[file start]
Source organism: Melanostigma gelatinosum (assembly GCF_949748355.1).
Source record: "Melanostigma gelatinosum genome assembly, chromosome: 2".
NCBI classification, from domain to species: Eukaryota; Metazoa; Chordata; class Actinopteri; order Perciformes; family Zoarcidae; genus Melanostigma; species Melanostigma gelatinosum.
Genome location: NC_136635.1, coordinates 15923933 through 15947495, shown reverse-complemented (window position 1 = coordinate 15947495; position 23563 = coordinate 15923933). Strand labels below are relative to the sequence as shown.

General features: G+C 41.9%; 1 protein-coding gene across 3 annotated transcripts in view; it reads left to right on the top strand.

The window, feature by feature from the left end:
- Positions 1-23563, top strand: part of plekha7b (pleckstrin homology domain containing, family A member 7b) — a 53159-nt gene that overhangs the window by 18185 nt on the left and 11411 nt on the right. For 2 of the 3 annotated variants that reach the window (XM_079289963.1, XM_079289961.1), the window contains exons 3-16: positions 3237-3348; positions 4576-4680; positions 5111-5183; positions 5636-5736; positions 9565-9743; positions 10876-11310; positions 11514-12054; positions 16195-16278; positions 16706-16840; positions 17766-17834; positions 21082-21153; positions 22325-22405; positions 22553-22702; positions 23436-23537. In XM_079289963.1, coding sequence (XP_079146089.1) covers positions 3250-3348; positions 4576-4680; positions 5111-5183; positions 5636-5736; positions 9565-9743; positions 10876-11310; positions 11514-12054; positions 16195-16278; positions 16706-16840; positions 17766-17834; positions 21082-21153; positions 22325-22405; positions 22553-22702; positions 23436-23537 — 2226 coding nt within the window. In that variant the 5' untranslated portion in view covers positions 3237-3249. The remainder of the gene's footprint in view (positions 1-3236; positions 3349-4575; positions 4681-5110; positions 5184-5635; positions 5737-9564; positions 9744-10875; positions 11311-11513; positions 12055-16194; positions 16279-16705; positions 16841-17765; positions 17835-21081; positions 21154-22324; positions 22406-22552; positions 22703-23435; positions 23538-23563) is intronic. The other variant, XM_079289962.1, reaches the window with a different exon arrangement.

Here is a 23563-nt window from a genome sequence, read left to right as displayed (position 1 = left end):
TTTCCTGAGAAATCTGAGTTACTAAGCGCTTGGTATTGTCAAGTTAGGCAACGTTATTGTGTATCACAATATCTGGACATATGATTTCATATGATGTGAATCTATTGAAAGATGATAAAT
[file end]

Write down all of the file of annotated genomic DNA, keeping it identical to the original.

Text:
Source organism: Melanostigma gelatinosum (assembly GCF_949748355.1).
Source record: "Melanostigma gelatinosum genome assembly, chromosome: 2".
NCBI classification, from domain to species: Eukaryota; Metazoa; Chordata; class Actinopteri; order Perciformes; family Zoarcidae; genus Melanostigma; species Melanostigma gelatinosum.
Genome location: NC_136635.1, coordinates 15923933 through 15947495, shown reverse-complemented (window position 1 = coordinate 15947495; position 23563 = coordinate 15923933). Strand labels below are relative to the sequence as shown.

General features: G+C 41.9%; 1 protein-coding gene across 3 annotated transcripts in view; it reads left to right on the top strand.

The window, feature by feature from the left end:
- Positions 1-23563, top strand: part of plekha7b (pleckstrin homology domain containing, family A member 7b) — a 53159-nt gene that overhangs the window by 18185 nt on the left and 11411 nt on the right. For 2 of the 3 annotated variants that reach the window (XM_079289963.1, XM_079289961.1), the window contains exons 3-16: positions 3237-3348; positions 4576-4680; positions 5111-5183; positions 5636-5736; positions 9565-9743; positions 10876-11310; positions 11514-12054; positions 16195-16278; positions 16706-16840; positions 17766-17834; positions 21082-21153; positions 22325-22405; positions 22553-22702; positions 23436-23537. In XM_079289963.1, coding sequence (XP_079146089.1) covers positions 3250-3348; positions 4576-4680; positions 5111-5183; positions 5636-5736; positions 9565-9743; positions 10876-11310; positions 11514-12054; positions 16195-16278; positions 16706-16840; positions 17766-17834; positions 21082-21153; positions 22325-22405; positions 22553-22702; positions 23436-23537 — 2226 coding nt within the window. In that variant the 5' untranslated portion in view covers positions 3237-3249. The remainder of the gene's footprint in view (positions 1-3236; positions 3349-4575; positions 4681-5110; positions 5184-5635; positions 5737-9564; positions 9744-10875; positions 11311-11513; positions 12055-16194; positions 16279-16705; positions 16841-17765; positions 17835-21081; positions 21154-22324; positions 22406-22552; positions 22703-23435; positions 23538-23563) is intronic. The other variant, XM_079289962.1, reaches the window with a different exon arrangement.

Here is a 23563-nt window from a genome sequence, read left to right as displayed (position 1 = left end):
TTTCCTGAGAAATCTGAGTTACTAAGCGCTTGGTATTGTCAAGTTAGGCAACGTTATTGTGTATCACAATATCTGGACATATGATTTCATATGATGTGAATCTATTGAAAGATGATAAAT